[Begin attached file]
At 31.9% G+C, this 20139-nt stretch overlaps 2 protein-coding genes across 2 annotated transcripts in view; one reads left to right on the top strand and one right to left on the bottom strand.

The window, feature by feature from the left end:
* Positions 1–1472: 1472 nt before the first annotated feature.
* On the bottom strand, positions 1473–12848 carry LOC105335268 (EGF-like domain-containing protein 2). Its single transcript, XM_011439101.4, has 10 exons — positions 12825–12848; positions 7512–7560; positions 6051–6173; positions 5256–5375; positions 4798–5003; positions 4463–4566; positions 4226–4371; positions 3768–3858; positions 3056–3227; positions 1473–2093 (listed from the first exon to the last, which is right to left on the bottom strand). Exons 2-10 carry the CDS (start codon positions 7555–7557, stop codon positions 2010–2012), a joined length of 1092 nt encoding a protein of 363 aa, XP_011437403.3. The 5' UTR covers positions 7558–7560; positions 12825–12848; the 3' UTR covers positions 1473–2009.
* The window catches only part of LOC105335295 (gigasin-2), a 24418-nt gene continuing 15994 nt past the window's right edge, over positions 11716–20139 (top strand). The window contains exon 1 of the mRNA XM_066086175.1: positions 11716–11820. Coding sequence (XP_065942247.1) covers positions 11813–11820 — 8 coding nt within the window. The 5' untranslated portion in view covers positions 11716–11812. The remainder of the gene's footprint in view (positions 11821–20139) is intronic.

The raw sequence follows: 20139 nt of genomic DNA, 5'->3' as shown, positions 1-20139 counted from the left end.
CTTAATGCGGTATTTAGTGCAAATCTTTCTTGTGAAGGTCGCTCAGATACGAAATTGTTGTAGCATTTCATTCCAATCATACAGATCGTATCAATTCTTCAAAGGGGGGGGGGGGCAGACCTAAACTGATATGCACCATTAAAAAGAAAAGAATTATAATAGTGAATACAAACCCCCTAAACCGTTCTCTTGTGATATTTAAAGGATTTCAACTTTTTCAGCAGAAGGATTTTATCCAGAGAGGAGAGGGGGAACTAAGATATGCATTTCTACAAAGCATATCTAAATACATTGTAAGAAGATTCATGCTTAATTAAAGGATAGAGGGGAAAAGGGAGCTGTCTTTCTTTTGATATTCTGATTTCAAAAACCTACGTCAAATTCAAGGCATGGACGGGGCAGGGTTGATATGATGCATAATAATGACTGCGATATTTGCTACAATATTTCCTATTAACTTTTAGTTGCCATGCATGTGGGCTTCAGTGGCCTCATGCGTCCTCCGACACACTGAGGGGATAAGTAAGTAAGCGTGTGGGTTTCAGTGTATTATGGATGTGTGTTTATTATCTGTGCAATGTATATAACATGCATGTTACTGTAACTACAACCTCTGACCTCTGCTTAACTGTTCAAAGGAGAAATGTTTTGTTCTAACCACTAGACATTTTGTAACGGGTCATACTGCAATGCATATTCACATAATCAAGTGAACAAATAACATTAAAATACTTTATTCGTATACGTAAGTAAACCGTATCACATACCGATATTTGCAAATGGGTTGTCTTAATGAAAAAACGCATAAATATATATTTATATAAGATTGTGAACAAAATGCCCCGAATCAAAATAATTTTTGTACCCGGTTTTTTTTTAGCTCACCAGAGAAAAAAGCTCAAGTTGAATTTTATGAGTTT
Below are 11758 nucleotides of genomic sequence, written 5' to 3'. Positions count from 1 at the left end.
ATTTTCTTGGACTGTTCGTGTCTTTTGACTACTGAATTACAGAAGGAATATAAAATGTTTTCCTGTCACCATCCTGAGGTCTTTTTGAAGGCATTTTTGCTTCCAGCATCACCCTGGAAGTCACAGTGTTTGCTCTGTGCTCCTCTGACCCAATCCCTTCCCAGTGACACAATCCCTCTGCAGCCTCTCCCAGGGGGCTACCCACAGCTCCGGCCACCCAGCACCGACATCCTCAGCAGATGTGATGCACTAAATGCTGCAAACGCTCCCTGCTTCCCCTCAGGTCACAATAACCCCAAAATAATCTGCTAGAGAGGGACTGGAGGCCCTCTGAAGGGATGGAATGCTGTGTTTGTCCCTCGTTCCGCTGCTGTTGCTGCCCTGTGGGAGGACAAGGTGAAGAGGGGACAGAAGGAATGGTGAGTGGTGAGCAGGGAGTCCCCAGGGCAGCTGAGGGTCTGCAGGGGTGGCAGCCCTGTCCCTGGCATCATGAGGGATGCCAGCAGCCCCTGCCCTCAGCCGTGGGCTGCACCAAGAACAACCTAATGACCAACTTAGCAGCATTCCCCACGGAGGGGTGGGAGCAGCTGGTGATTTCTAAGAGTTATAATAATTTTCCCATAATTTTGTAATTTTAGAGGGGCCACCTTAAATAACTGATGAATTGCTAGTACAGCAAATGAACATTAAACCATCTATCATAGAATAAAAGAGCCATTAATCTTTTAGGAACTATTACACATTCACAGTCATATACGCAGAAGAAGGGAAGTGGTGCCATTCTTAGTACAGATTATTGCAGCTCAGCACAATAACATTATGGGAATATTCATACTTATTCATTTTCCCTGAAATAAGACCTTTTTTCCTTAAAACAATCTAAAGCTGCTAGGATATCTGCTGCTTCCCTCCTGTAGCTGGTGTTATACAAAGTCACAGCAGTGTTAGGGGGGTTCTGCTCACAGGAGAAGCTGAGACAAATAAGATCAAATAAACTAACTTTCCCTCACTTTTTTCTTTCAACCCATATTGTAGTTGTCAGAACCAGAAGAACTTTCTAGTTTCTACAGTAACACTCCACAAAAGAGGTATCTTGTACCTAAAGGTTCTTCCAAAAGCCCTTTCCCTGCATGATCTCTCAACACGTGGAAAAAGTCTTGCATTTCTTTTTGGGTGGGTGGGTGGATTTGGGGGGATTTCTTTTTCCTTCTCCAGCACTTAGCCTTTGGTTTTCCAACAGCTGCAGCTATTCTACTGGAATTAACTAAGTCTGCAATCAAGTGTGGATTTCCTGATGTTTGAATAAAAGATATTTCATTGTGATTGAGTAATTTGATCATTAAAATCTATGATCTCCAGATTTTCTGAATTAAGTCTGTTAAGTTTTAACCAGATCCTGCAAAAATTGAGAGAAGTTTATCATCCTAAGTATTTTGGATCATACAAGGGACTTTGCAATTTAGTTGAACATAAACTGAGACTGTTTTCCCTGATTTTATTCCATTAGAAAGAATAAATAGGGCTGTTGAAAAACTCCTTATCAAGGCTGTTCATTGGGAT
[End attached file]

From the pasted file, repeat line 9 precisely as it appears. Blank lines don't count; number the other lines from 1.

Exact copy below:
ATTTTCTTGGACTGTTCGTGTCTTTTGACTACTGAATTACAGAAGGAATATAAAATGTTTTCCTGTCACCATCCTGAGGTCTTTTTGAAGGCATTTTTGCTTCCAGCATCACCCTGGAAGTCACAGTGTTTGCTCTGTGCTCCTCTGACCCAATCCCTTCCCAGTGACACAATCCCTCTGCAGCCTCTCCCAGGGGGCTACCCACAGCTCCGGCCACCCAGCACCGACATCCTCAGCAGATGTGATGCACTAAATGCTGCAAACGCTCCCTGCTTCCCCTCAGGTCACAATAACCCCAAAATAATCTGCTAGAGAGGGACTGGAGGCCCTCTGAAGGGATGGAATGCTGTGTTTGTCCCTCGTTCCGCTGCTGTTGCTGCCCTGTGGGAGGACAAGGTGAAGAGGGGACAGAAGGAATGGTGAGTGGTGAGCAGGGAGTCCCCAGGGCAGCTGAGGGTCTGCAGGGGTGGCAGCCCTGTCCCTGGCATCATGAGGGATGCCAGCAGCCCCTGCCCTCAGCCGTGGGCTGCACCAAGAACAACCTAATGACCAACTTAGCAGCATTCCCCACGGAGGGGTGGGAGCAGCTGGTGATTTCTAAGAGTTATAATAATTTTCCCATAATTTTGTAATTTTAGAGGGGCCACCTTAAATAACTGATGAATTGCTAGTACAGCAAATGAACATTAAACCATCTATCATAGAATAAAAGAGCCATTAATCTTTTAGGAACTATTACACATTCACAGTCATATACGCAGAAGAAGGGAAGTGGTGCCATTCTTAGTACAGATTATTGCAGCTCAGCACAATAACATTATGGGAATATTCATACTTATTCATTTTCCCTGAAATAAGACCTTTTTTCCTTAAAACAATCTAAAGCTGCTAGGATATCTGCTGCTTCCCTCCTGTAGCTGGTGTTATACAAAGTCACAGCAGTGTTAGGGGGGTTCTGCTCACAGGAGAAGCTGAGACAAATAAGATCAAATAAACTAACTTTCCCTCACTTTTTTCTTTCAACCCATATTGTAGTTGTCAGAACCAGAAGAACTTTCTAGTTTCTACAGTAACACTCCACAAAAGAGGTATCTTGTACCTAAAGGTTCTTCCAAAAGCCCTTTCCCTGCATGATCTCTCAACACGTGGAAAAAGTCTTGCATTTCTTTTTGGGTGGGTGGGTGGATTTGGGGGGATTTCTTTTTCCTTCTCCAGCACTTAGCCTTTGGTTTTCCAACAGCTGCAGCTATTCTACTGGAATTAACTAAGTCTGCAATCAAGTGTGGATTTCCTGATGTTTGAATAAAAGATATTTCATTGTGATTGAGTAATTTGATCATTAAAATCTATGATCTCCAGATTTTCTGAATTAAGTCTGTTAAGTTTTAACCAGATCCTGCAAAAATTGAGAGAAGTTTATCATCCTAAGTATTTTGGATCATACAAGGGACTTTGCAATTTAGTTGAACATAAACTGAGACTGTTTTCCCTGATTTTATTCCATTAGAAAGAATAAATAGGGCTGTTGAAAAACTCCTTATCAAGGCTGTTCATTGGGAT